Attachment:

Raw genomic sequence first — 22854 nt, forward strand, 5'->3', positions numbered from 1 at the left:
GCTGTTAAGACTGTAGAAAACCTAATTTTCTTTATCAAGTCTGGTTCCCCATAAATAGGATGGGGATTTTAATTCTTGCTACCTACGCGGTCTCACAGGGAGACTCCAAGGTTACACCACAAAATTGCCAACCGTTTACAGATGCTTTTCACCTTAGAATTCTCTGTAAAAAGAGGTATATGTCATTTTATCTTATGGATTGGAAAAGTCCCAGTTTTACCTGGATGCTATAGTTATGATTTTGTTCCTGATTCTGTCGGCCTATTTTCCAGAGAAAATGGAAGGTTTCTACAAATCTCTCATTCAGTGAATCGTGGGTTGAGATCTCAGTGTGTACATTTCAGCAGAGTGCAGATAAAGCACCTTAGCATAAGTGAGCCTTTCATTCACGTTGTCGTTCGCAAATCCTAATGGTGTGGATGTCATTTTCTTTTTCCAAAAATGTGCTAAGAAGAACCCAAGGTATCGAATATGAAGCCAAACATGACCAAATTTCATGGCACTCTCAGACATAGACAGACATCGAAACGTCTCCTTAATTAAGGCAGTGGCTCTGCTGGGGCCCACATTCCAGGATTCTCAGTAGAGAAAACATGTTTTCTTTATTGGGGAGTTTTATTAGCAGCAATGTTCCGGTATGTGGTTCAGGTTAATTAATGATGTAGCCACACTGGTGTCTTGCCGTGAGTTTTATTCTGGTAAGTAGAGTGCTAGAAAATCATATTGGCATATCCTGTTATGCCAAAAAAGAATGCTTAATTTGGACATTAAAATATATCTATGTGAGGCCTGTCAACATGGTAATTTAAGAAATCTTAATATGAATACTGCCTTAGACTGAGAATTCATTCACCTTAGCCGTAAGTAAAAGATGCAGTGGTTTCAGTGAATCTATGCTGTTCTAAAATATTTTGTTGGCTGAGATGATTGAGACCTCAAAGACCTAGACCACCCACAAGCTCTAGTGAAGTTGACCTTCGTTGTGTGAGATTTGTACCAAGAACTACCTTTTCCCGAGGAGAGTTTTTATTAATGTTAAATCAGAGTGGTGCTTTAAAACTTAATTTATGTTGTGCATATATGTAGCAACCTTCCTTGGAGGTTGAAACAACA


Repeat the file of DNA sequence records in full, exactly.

Raw genomic sequence first — 22854 nt, forward strand, 5'->3', positions numbered from 1 at the left:
GCTGTTAAGACTGTAGAAAACCTAATTTTCTTTATCAAGTCTGGTTCCCCATAAATAGGATGGGGATTTTAATTCTTGCTACCTACGCGGTCTCACAGGGAGACTCCAAGGTTACACCACAAAATTGCCAACCGTTTACAGATGCTTTTCACCTTAGAATTCTCTGTAAAAAGAGGTATATGTCATTTTATCTTATGGATTGGAAAAGTCCCAGTTTTACCTGGATGCTATAGTTATGATTTTGTTCCTGATTCTGTCGGCCTATTTTCCAGAGAAAATGGAAGGTTTCTACAAATCTCTCATTCAGTGAATCGTGGGTTGAGATCTCAGTGTGTACATTTCAGCAGAGTGCAGATAAAGCACCTTAGCATAAGTGAGCCTTTCATTCACGTTGTCGTTCGCAAATCCTAATGGTGTGGATGTCATTTTCTTTTTCCAAAAATGTGCTAAGAAGAACCCAAGGTATCGAATATGAAGCCAAACATGACCAAATTTCATGGCACTCTCAGACATAGACAGACATCGAAACGTCTCCTTAATTAAGGCAGTGGCTCTGCTGGGGCCCACATTCCAGGATTCTCAGTAGAGAAAACATGTTTTCTTTATTGGGGAGTTTTATTAGCAGCAATGTTCCGGTATGTGGTTCAGGTTAATTAATGATGTAGCCACACTGGTGTCTTGCCGTGAGTTTTATTCTGGTAAGTAGAGTGCTAGAAAATCATATTGGCATATCCTGTTATGCCAAAAAAGAATGCTTAATTTGGACATTAAAATATATCTATGTGAGGCCTGTCAACATGGTAATTTAAGAAATCTTAATATGAATACTGCCTTAGACTGAGAATTCATTCACCTTAGCCGTAAGTAAAAGATGCAGTGGTTTCAGTGAATCTATGCTGTTCTAAAATATTTTGTTGGCTGAGATGATTGAGACCTCAAAGACCTAGACCACCCACAAGCTCTAGTGAAGTTGACCTTCGTTGTGTGAGATTTGTACCAAGAACTACCTTTTCCCGAGGAGAGTTTTTATTAATGTTAAATCAGAGTGGTGCTTTAAAACTTAATTTATGTTGTGCATATATGTAGCAACCTTCCTTGGAGGTTGAAACAACA